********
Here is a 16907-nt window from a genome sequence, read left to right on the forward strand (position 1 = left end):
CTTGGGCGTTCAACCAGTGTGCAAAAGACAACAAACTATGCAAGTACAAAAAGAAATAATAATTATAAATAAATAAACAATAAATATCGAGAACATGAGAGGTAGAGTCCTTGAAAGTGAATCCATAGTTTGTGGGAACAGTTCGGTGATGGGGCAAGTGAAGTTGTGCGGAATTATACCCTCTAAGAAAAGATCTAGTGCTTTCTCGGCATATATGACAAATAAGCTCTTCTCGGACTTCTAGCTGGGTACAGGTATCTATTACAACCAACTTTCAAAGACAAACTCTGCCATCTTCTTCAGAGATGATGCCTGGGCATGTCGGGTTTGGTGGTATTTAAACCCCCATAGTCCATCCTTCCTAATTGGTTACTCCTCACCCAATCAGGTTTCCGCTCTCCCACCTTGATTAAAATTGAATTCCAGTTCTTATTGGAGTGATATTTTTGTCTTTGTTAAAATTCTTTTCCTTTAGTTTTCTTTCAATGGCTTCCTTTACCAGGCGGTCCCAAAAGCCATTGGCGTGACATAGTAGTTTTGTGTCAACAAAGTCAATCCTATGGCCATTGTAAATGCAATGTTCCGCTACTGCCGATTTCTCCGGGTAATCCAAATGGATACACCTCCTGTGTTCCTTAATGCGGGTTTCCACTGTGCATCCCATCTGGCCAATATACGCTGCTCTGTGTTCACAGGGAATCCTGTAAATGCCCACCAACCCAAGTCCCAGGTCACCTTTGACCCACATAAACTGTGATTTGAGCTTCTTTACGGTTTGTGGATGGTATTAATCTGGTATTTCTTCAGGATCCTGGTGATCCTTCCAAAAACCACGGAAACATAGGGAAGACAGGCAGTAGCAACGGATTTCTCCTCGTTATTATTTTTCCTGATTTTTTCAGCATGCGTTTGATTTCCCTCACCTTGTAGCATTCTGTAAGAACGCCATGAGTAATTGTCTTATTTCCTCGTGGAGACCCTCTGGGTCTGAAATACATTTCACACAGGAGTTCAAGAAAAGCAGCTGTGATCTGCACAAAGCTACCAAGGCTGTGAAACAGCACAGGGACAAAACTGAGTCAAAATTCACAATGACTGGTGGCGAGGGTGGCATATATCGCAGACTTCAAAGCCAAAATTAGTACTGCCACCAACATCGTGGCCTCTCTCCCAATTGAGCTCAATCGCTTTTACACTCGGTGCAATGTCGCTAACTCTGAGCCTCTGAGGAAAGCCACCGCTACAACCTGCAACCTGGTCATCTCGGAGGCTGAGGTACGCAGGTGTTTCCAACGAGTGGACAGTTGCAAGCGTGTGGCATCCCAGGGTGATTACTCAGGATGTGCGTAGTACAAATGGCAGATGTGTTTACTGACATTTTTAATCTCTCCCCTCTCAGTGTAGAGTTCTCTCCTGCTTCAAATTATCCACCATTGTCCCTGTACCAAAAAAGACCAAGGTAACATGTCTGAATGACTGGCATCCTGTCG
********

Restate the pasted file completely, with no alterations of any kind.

Here is a 16907-nt window from a genome sequence, read left to right on the forward strand (position 1 = left end):
CTTGGGCGTTCAACCAGTGTGCAAAAGACAACAAACTATGCAAGTACAAAAAGAAATAATAATTATAAATAAATAAACAATAAATATCGAGAACATGAGAGGTAGAGTCCTTGAAAGTGAATCCATAGTTTGTGGGAACAGTTCGGTGATGGGGCAAGTGAAGTTGTGCGGAATTATACCCTCTAAGAAAAGATCTAGTGCTTTCTCGGCATATATGACAAATAAGCTCTTCTCGGACTTCTAGCTGGGTACAGGTATCTATTACAACCAACTTTCAAAGACAAACTCTGCCATCTTCTTCAGAGATGATGCCTGGGCATGTCGGGTTTGGTGGTATTTAAACCCCCATAGTCCATCCTTCCTAATTGGTTACTCCTCACCCAATCAGGTTTCCGCTCTCCCACCTTGATTAAAATTGAATTCCAGTTCTTATTGGAGTGATATTTTTGTCTTTGTTAAAATTCTTTTCCTTTAGTTTTCTTTCAATGGCTTCCTTTACCAGGCGGTCCCAAAAGCCATTGGCGTGACATAGTAGTTTTGTGTCAACAAAGTCAATCCTATGGCCATTGTAAATGCAATGTTCCGCTACTGCCGATTTCTCCGGGTAATCCAAATGGATACACCTCCTGTGTTCCTTAATGCGGGTTTCCACTGTGCATCCCATCTGGCCAATATACGCTGCTCTGTGTTCACAGGGAATCCTGTAAATGCCCACCAACCCAAGTCCCAGGTCACCTTTGACCCACATAAACTGTGATTTGAGCTTCTTTACGGTTTGTGGATGGTATTAATCTGGTATTTCTTCAGGATCCTGGTGATCCTTCCAAAAACCACGGAAACATAGGGAAGACAGGCAGTAGCAACGGATTTCTCCTCGTTATTATTTTTCCTGATTTTTTCAGCATGCGTTTGATTTCCCTCACCTTGTAGCATTCTGTAAGAACGCCATGAGTAATTGTCTTATTTCCTCGTGGAGACCCTCTGGGTCTGAAATACATTTCACACAGGAGTTCAAGAAAAGCAGCTGTGATCTGCACAAAGCTACCAAGGCTGTGAAACAGCACAGGGACAAAACTGAGTCAAAATTCACAATGACTGGTGGCGAGGGTGGCATATATCGCAGACTTCAAAGCCAAAATTAGTACTGCCACCAACATCGTGGCCTCTCTCCCAATTGAGCTCAATCGCTTTTACACTCGGTGCAATGTCGCTAACTCTGAGCCTCTGAGGAAAGCCACCGCTACAACCTGCAACCTGGTCATCTCGGAGGCTGAGGTACGCAGGTGTTTCCAACGAGTGGACAGTTGCAAGCGTGTGGCATCCCAGGGTGATTACTCAGGATGTGCGTAGTACAAATGGCAGATGTGTTTACTGACATTTTTAATCTCTCCCCTCTCAGTGTAGAGTTCTCTCCTGCTTCAAATTATCCACCATTGTCCCTGTACCAAAAAAGACCAAGGTAACATGTCTGAATGACTGGCATCCTGTCG